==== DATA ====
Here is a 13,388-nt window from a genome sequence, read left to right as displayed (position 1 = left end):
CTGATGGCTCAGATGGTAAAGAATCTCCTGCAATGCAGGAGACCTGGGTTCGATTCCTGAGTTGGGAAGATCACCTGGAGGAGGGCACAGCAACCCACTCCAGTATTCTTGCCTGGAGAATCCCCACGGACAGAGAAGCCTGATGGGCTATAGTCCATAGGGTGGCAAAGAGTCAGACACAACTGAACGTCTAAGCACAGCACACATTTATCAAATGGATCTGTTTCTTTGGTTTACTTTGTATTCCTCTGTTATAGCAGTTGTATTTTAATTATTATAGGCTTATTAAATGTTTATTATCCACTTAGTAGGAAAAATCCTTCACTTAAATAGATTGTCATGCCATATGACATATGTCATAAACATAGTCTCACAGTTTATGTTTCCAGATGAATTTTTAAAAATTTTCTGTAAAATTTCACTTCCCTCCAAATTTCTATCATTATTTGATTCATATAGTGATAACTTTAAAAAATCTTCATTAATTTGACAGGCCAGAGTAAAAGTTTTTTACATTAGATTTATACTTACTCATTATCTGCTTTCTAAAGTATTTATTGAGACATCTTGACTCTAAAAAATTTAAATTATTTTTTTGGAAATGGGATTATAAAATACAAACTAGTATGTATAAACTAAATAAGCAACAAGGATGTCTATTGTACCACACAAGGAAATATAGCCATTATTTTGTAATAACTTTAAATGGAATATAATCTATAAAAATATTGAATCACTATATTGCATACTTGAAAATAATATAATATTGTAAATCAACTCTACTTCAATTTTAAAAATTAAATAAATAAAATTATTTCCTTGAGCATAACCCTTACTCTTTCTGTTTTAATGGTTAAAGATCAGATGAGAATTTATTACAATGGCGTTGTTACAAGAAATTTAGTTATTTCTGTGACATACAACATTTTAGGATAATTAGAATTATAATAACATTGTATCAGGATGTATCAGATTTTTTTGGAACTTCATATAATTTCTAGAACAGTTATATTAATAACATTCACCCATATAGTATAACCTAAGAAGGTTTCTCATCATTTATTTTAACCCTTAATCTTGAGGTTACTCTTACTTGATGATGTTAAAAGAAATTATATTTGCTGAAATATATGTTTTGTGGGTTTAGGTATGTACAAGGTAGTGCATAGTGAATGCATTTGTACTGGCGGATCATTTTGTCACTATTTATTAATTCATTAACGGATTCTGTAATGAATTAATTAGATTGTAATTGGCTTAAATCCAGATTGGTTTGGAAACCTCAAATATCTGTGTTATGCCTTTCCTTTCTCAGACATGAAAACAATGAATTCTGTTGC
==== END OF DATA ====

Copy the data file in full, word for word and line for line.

Here is a 13,388-nt window from a genome sequence, read left to right as displayed (position 1 = left end):
CTGATGGCTCAGATGGTAAAGAATCTCCTGCAATGCAGGAGACCTGGGTTCGATTCCTGAGTTGGGAAGATCACCTGGAGGAGGGCACAGCAACCCACTCCAGTATTCTTGCCTGGAGAATCCCCACGGACAGAGAAGCCTGATGGGCTATAGTCCATAGGGTGGCAAAGAGTCAGACACAACTGAACGTCTAAGCACAGCACACATTTATCAAATGGATCTGTTTCTTTGGTTTACTTTGTATTCCTCTGTTATAGCAGTTGTATTTTAATTATTATAGGCTTATTAAATGTTTATTATCCACTTAGTAGGAAAAATCCTTCACTTAAATAGATTGTCATGCCATATGACATATGTCATAAACATAGTCTCACAGTTTATGTTTCCAGATGAATTTTTAAAAATTTTCTGTAAAATTTCACTTCCCTCCAAATTTCTATCATTATTTGATTCATATAGTGATAACTTTAAAAAATCTTCATTAATTTGACAGGCCAGAGTAAAAGTTTTTTACATTAGATTTATACTTACTCATTATCTGCTTTCTAAAGTATTTATTGAGACATCTTGACTCTAAAAAATTTAAATTATTTTTTTGGAAATGGGATTATAAAATACAAACTAGTATGTATAAACTAAATAAGCAACAAGGATGTCTATTGTACCACACAAGGAAATATAGCCATTATTTTGTAATAACTTTAAATGGAATATAATCTATAAAAATATTGAATCACTATATTGCATACTTGAAAATAATATAATATTGTAAATCAACTCTACTTCAATTTTAAAAATTAAATAAATAAAATTATTTCCTTGAGCATAACCCTTACTCTTTCTGTTTTAATGGTTAAAGATCAGATGAGAATTTATTACAATGGCGTTGTTACAAGAAATTTAGTTATTTCTGTGACATACAACATTTTAGGATAATTAGAATTATAATAACATTGTATCAGGATGTATCAGATTTTTTTGGAACTTCATATAATTTCTAGAACAGTTATATTAATAACATTCACCCATATAGTATAACCTAAGAAGGTTTCTCATCATTTATTTTAACCCTTAATCTTGAGGTTACTCTTACTTGATGATGTTAAAAGAAATTATATTTGCTGAAATATATGTTTTGTGGGTTTAGGTATGTACAAGGTAGTGCATAGTGAATGCATTTGTACTGGCGGATCATTTTGTCACTATTTATTAATTCATTAACGGATTCTGTAATGAATTAATTAGATTGTAATTGGCTTAAATCCAGATTGGTTTGGAAACCTCAAATATCTGTGTTATGCCTTTCCTTTCTCAGACATGAAAACAATGAATTCTGTTGC